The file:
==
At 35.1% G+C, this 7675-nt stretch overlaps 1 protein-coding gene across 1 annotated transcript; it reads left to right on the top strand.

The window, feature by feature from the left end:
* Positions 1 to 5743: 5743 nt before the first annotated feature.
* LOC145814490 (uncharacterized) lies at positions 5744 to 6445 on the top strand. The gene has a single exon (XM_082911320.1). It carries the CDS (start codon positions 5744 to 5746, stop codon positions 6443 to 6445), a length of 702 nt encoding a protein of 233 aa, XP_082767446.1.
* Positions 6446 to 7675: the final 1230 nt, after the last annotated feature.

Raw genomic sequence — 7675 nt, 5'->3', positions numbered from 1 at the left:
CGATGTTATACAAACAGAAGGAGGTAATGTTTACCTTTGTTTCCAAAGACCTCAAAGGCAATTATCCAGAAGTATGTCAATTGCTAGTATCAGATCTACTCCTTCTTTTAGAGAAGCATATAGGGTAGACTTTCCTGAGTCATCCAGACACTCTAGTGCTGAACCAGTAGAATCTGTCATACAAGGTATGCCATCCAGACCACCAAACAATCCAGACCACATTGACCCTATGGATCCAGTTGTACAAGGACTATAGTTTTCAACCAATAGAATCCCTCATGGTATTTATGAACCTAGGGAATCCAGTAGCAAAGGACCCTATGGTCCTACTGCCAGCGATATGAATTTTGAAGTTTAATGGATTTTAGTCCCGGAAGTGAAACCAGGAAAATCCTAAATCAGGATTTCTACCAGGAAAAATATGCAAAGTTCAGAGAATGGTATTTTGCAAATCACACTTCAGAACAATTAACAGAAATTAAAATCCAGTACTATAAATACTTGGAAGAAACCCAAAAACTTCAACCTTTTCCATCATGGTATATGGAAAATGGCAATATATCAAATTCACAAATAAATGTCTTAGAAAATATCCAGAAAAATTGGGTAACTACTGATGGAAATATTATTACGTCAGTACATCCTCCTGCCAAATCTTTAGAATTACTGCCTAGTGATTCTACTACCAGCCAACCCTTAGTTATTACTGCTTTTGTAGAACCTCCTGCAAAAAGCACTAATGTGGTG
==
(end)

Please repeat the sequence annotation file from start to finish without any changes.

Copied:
At 35.1% G+C, this 7675-nt stretch overlaps 1 protein-coding gene across 1 annotated transcript; it reads left to right on the top strand.

The window, feature by feature from the left end:
* Positions 1 to 5743: 5743 nt before the first annotated feature.
* LOC145814490 (uncharacterized) lies at positions 5744 to 6445 on the top strand. The gene has a single exon (XM_082911320.1). It carries the CDS (start codon positions 5744 to 5746, stop codon positions 6443 to 6445), a length of 702 nt encoding a protein of 233 aa, XP_082767446.1.
* Positions 6446 to 7675: the final 1230 nt, after the last annotated feature.

Raw genomic sequence — 7675 nt, 5'->3', positions numbered from 1 at the left:
CGATGTTATACAAACAGAAGGAGGTAATGTTTACCTTTGTTTCCAAAGACCTCAAAGGCAATTATCCAGAAGTATGTCAATTGCTAGTATCAGATCTACTCCTTCTTTTAGAGAAGCATATAGGGTAGACTTTCCTGAGTCATCCAGACACTCTAGTGCTGAACCAGTAGAATCTGTCATACAAGGTATGCCATCCAGACCACCAAACAATCCAGACCACATTGACCCTATGGATCCAGTTGTACAAGGACTATAGTTTTCAACCAATAGAATCCCTCATGGTATTTATGAACCTAGGGAATCCAGTAGCAAAGGACCCTATGGTCCTACTGCCAGCGATATGAATTTTGAAGTTTAATGGATTTTAGTCCCGGAAGTGAAACCAGGAAAATCCTAAATCAGGATTTCTACCAGGAAAAATATGCAAAGTTCAGAGAATGGTATTTTGCAAATCACACTTCAGAACAATTAACAGAAATTAAAATCCAGTACTATAAATACTTGGAAGAAACCCAAAAACTTCAACCTTTTCCATCATGGTATATGGAAAATGGCAATATATCAAATTCACAAATAAATGTCTTAGAAAATATCCAGAAAAATTGGGTAACTACTGATGGAAATATTATTACGTCAGTACATCCTCCTGCCAAATCTTTAGAATTACTGCCTAGTGATTCTACTACCAGCCAACCCTTAGTTATTACTGCTTTTGTAGAACCTCCTGCAAAAAGCACTAATGTGGTG